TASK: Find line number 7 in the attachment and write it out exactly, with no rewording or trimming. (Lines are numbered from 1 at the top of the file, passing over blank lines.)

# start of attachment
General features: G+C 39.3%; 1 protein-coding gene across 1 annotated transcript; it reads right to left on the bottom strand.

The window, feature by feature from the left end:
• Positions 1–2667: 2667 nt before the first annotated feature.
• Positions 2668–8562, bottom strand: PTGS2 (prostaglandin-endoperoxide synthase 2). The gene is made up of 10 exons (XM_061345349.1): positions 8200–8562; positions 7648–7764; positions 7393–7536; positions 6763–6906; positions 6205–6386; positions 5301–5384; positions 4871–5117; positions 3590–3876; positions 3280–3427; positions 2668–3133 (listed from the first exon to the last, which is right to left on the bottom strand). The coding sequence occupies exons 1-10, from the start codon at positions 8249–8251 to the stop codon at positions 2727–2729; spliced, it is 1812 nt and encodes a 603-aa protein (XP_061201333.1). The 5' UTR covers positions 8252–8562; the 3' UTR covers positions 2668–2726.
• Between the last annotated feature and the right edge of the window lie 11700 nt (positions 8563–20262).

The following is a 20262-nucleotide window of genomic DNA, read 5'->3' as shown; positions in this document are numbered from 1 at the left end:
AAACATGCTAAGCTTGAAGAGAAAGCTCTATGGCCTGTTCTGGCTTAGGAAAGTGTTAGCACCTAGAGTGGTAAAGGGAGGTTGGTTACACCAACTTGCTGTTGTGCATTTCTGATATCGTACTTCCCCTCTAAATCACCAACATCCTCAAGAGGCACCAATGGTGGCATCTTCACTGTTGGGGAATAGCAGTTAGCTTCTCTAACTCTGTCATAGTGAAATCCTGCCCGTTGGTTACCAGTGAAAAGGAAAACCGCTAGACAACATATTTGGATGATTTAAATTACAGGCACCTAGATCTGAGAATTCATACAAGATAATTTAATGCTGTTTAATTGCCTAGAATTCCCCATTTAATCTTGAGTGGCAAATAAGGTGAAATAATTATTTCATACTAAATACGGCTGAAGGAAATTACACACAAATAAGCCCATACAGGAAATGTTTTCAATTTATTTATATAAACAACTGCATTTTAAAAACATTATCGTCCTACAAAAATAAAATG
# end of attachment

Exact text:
AAACATGCTAAGCTTGAAGAGAAAGCTCTATGGCCTGTTCTGGCTTAGGAAAGTGTTAGCACCTAGAGTGGTAAAGGGAGGTTGGTTACACCAACTTGCTGTTGTGCATTTCTGATATCGTACTTCCCCTCTAAATCACCAACATCCTCAAGAGGCACCAATGGTGGCATCTTCACTGTTGGGGAATAGCAGTTAGCTTCTCTAACTCTGTCATAGTGAAATCCTGCCCGTTGGTTACCAGTGAAAAGGAAAACCGCTAGACAACATATTTGGATGATTTAAATTACAGGCACCTAGATCTGAGAATTCATACAAGATAATTTAATGCTGTTTAATTGCCTAGAATTCCCCATTTAATCTTGAGTGGCAAATAAGGTGAAATAATTATTTCATACTAAATACGGCTGAAGGAAATTACACACAAATAAGCCCATACAGGAAATGTTTTCAATTTATTTATATAAACAACTGCATTTTAAAAACATTATCGTCCTACAAAAATAAAATG